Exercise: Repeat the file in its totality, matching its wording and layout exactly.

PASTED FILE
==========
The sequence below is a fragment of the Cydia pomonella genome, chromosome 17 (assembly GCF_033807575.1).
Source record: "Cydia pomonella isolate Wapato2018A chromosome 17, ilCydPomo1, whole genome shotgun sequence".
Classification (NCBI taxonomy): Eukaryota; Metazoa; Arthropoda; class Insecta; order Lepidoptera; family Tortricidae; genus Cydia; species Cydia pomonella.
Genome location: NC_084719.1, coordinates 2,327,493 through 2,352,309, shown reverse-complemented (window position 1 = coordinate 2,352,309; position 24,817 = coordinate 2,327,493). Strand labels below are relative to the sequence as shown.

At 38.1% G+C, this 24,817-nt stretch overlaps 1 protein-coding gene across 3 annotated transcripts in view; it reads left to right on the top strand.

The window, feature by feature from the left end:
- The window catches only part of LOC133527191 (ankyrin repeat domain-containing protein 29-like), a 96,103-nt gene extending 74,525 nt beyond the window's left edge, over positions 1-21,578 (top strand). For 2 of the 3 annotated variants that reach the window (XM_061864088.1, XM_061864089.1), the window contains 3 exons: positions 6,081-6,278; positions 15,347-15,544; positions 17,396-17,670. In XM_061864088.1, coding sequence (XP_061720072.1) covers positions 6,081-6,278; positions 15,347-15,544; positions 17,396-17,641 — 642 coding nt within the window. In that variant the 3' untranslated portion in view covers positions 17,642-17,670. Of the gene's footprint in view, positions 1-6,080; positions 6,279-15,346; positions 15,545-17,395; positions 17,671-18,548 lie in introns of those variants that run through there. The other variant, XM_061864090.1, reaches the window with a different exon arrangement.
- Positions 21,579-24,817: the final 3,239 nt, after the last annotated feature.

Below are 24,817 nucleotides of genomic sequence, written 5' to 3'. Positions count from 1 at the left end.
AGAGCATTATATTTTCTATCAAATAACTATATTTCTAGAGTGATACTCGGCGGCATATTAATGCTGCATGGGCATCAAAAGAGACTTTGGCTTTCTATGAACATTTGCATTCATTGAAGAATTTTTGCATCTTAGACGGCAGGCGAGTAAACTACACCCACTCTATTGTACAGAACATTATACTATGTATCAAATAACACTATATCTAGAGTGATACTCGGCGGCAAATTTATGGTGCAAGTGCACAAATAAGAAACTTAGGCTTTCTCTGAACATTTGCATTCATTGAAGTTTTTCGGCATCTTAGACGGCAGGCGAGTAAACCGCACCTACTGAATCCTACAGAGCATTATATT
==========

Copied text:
The sequence below is a fragment of the Cydia pomonella genome, chromosome 17 (assembly GCF_033807575.1).
Source record: "Cydia pomonella isolate Wapato2018A chromosome 17, ilCydPomo1, whole genome shotgun sequence".
Classification (NCBI taxonomy): Eukaryota; Metazoa; Arthropoda; class Insecta; order Lepidoptera; family Tortricidae; genus Cydia; species Cydia pomonella.
Genome location: NC_084719.1, coordinates 2,327,493 through 2,352,309, shown reverse-complemented (window position 1 = coordinate 2,352,309; position 24,817 = coordinate 2,327,493). Strand labels below are relative to the sequence as shown.

At 38.1% G+C, this 24,817-nt stretch overlaps 1 protein-coding gene across 3 annotated transcripts in view; it reads left to right on the top strand.

The window, feature by feature from the left end:
- The window catches only part of LOC133527191 (ankyrin repeat domain-containing protein 29-like), a 96,103-nt gene extending 74,525 nt beyond the window's left edge, over positions 1-21,578 (top strand). For 2 of the 3 annotated variants that reach the window (XM_061864088.1, XM_061864089.1), the window contains 3 exons: positions 6,081-6,278; positions 15,347-15,544; positions 17,396-17,670. In XM_061864088.1, coding sequence (XP_061720072.1) covers positions 6,081-6,278; positions 15,347-15,544; positions 17,396-17,641 — 642 coding nt within the window. In that variant the 3' untranslated portion in view covers positions 17,642-17,670. Of the gene's footprint in view, positions 1-6,080; positions 6,279-15,346; positions 15,545-17,395; positions 17,671-18,548 lie in introns of those variants that run through there. The other variant, XM_061864090.1, reaches the window with a different exon arrangement.
- Positions 21,579-24,817: the final 3,239 nt, after the last annotated feature.

Below are 24,817 nucleotides of genomic sequence, written 5' to 3'. Positions count from 1 at the left end.
AGAGCATTATATTTTCTATCAAATAACTATATTTCTAGAGTGATACTCGGCGGCATATTAATGCTGCATGGGCATCAAAAGAGACTTTGGCTTTCTATGAACATTTGCATTCATTGAAGAATTTTTGCATCTTAGACGGCAGGCGAGTAAACTACACCCACTCTATTGTACAGAACATTATACTATGTATCAAATAACACTATATCTAGAGTGATACTCGGCGGCAAATTTATGGTGCAAGTGCACAAATAAGAAACTTAGGCTTTCTCTGAACATTTGCATTCATTGAAGTTTTTCGGCATCTTAGACGGCAGGCGAGTAAACCGCACCTACTGAATCCTACAGAGCATTATATT